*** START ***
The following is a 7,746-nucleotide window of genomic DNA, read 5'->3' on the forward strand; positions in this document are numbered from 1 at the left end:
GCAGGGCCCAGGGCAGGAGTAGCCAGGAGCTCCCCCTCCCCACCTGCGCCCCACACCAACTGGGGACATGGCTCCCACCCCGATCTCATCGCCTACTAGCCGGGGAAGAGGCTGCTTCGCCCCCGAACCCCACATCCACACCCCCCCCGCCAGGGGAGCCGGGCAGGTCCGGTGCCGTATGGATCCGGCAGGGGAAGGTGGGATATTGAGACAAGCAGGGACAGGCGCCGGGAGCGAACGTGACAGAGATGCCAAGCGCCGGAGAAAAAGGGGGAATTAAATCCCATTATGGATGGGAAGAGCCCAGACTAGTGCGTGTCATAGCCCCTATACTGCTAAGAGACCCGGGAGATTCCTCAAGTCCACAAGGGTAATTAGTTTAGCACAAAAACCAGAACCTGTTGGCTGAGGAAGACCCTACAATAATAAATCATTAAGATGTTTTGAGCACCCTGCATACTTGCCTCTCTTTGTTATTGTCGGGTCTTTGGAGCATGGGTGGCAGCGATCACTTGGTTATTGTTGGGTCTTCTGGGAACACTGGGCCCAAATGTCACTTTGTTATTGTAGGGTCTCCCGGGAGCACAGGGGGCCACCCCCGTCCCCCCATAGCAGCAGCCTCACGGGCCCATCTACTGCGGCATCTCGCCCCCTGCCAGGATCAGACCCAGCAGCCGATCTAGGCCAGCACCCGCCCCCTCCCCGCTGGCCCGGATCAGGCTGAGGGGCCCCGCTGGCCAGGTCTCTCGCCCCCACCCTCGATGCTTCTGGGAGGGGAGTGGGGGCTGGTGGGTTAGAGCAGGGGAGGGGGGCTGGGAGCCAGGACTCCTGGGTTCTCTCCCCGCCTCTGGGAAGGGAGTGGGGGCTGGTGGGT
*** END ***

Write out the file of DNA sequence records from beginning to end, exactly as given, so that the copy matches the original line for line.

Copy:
The following is a 7,746-nucleotide window of genomic DNA, read 5'->3' on the forward strand; positions in this document are numbered from 1 at the left end:
GCAGGGCCCAGGGCAGGAGTAGCCAGGAGCTCCCCCTCCCCACCTGCGCCCCACACCAACTGGGGACATGGCTCCCACCCCGATCTCATCGCCTACTAGCCGGGGAAGAGGCTGCTTCGCCCCCGAACCCCACATCCACACCCCCCCCGCCAGGGGAGCCGGGCAGGTCCGGTGCCGTATGGATCCGGCAGGGGAAGGTGGGATATTGAGACAAGCAGGGACAGGCGCCGGGAGCGAACGTGACAGAGATGCCAAGCGCCGGAGAAAAAGGGGGAATTAAATCCCATTATGGATGGGAAGAGCCCAGACTAGTGCGTGTCATAGCCCCTATACTGCTAAGAGACCCGGGAGATTCCTCAAGTCCACAAGGGTAATTAGTTTAGCACAAAAACCAGAACCTGTTGGCTGAGGAAGACCCTACAATAATAAATCATTAAGATGTTTTGAGCACCCTGCATACTTGCCTCTCTTTGTTATTGTCGGGTCTTTGGAGCATGGGTGGCAGCGATCACTTGGTTATTGTTGGGTCTTCTGGGAACACTGGGCCCAAATGTCACTTTGTTATTGTAGGGTCTCCCGGGAGCACAGGGGGCCACCCCCGTCCCCCCATAGCAGCAGCCTCACGGGCCCATCTACTGCGGCATCTCGCCCCCTGCCAGGATCAGACCCAGCAGCCGATCTAGGCCAGCACCCGCCCCCTCCCCGCTGGCCCGGATCAGGCTGAGGGGCCCCGCTGGCCAGGTCTCTCGCCCCCACCCTCGATGCTTCTGGGAGGGGAGTGGGGGCTGGTGGGTTAGAGCAGGGGAGGGGGGCTGGGAGCCAGGACTCCTGGGTTCTCTCCCCGCCTCTGGGAAGGGAGTGGGGGCTGGTGGGT